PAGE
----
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Horizon BCBS sues Avee Laboratories, others for urine drug testing fraud

Avee

Horizon Blue Cross Blue Shield of New Jersey is suing Avee Laboratories, Alere Toxicology, Laurie Deerfield, DO, and Leading Edge Recovery Center, a substance abuse treatment center, for $36 million in damages and penalties related to the submission of false and fraudulent claims for urine toxicology testing.

Horizon’s Allegations against Avee, Leading Edge and Dr. Deerfield

Horizon claims Avee used false and deceptive marketing materials and offered illegal inducements to convince health care providers to perform medically unnecessary point of care urine toxicology tests (POCT) and then send the samples to Avee for unnecessary confirmatory testing.

Horizon alleges Leading Edge Recovery Center and Dr. Deerfield, Leading Edge’s medical director, performed medically unnecessary POCT and confirmatory testing.  Even though patients had multiple negative POCT tests, Horizon says Dr. Deerfield and Leading Edge ordered confirmatory testing despite the fact they had no reason to believe the POCT were inaccurate.

Alee apparently had providers use “Custom Test Panel” order forms that enabled the providers to simply check a box that authorized Avee to perform multiple unnecessary tests on a single urine sample.  Many of these forms lacked a provider signature, according to Horizon.

The complaint goes on to claim Avee also told providers confirmatory testing of POCT was required by CLIA when it is not and waived patient co-pays so patients would not object to testing.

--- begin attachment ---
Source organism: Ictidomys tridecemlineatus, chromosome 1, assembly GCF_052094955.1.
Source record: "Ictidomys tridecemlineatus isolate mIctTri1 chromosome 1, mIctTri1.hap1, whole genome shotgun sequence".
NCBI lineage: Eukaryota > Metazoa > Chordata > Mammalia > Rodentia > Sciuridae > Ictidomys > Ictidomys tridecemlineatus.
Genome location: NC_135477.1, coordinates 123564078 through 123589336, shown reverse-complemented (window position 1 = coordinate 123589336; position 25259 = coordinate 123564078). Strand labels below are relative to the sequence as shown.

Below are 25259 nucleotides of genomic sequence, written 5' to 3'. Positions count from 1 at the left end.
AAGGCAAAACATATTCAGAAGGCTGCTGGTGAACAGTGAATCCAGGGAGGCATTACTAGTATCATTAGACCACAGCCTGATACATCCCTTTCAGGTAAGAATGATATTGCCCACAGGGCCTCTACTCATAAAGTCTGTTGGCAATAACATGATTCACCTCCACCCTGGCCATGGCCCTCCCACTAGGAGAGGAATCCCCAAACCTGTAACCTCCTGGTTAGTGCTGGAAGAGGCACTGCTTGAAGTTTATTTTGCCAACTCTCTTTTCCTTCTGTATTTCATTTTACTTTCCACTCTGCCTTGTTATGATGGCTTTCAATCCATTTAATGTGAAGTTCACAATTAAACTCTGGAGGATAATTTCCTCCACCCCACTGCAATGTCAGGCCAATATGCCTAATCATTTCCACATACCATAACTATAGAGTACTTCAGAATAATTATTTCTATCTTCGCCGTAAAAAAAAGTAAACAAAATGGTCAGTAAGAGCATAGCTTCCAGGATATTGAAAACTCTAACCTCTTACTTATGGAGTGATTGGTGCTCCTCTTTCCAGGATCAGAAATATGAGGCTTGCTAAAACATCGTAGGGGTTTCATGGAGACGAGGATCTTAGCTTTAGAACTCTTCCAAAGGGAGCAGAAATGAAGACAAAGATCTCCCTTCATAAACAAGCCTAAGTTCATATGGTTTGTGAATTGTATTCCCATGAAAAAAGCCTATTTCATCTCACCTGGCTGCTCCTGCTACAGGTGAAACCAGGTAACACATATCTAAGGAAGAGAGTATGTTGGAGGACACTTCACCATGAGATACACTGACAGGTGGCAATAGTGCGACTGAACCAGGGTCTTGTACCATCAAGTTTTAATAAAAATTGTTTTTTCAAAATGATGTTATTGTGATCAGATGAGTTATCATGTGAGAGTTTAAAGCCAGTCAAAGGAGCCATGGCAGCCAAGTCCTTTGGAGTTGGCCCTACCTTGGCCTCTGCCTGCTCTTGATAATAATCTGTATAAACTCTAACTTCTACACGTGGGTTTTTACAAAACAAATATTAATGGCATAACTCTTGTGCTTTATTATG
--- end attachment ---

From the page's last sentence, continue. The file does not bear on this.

Financial Impact

Since 2009, Horizon states it paid Avee Labs and health care providers more than $24 million and $12 million, respectively.

As a result of the aforementioned tactics, Horizon says some providers increased their POCT claims by as much as 5,000% between 2009 and 2013.

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President of Biodiagnostic Laboratory Services pleads guilty to federal charges

Police removing evidence at BLS (Michael Karas/The Record)

Police removing evidence from BLS (Michael Karas/The Record)

The wheels of justice actually spun quickly this time.  David Nicoll, president of New Jersey-based Biodiagnostic Laboratory Services (BLS), his brother Scott Nicoll, and five others pled guilty on June 10, 2013 to conspiracy to violate the Anti-Kickback Statute and the Federal Travel Act, and money laundering.  They each face up to five years in prison and a $250,000 fine for the conspiracy count and twenty years in prison and a $500,000 fine for the money laundering charge.

I first wrote about this case in April when it was announced David Nicoll, along with his brother and cousin, were arrested for health care fraud and paying kickbacks to referring clinicians.

At the time, the FBI stated BLS’ business model led to over $200 million in revenue over a six year period for BLS, approximately $33 million of which went to David Nicoll.  He used that money to spend over $5 million on cars, $400,000 on sports tickets and $154,000 at a gentlemen’s club.

Then, a little less than a month later, it was reported two former sales reps for BLS had pled guilty to conspiring to bribe physicians.  They each face up to five years in prison when they are sentenced in September.

In addition to the prison time and fines mentioned above, David and Scott Nicoll agreed to return $50 and $25 million, respectively, to the government.  The other five who also pled guilty will return between $800K and $1.3 million.

Prison sentences will be announced on September 11, 2013.

Charges are still pending against Dr. Frank Santangelo, the internist alleged to have accepted $700K in kickbacks for $4.2 million in laboratory referrals to BLS.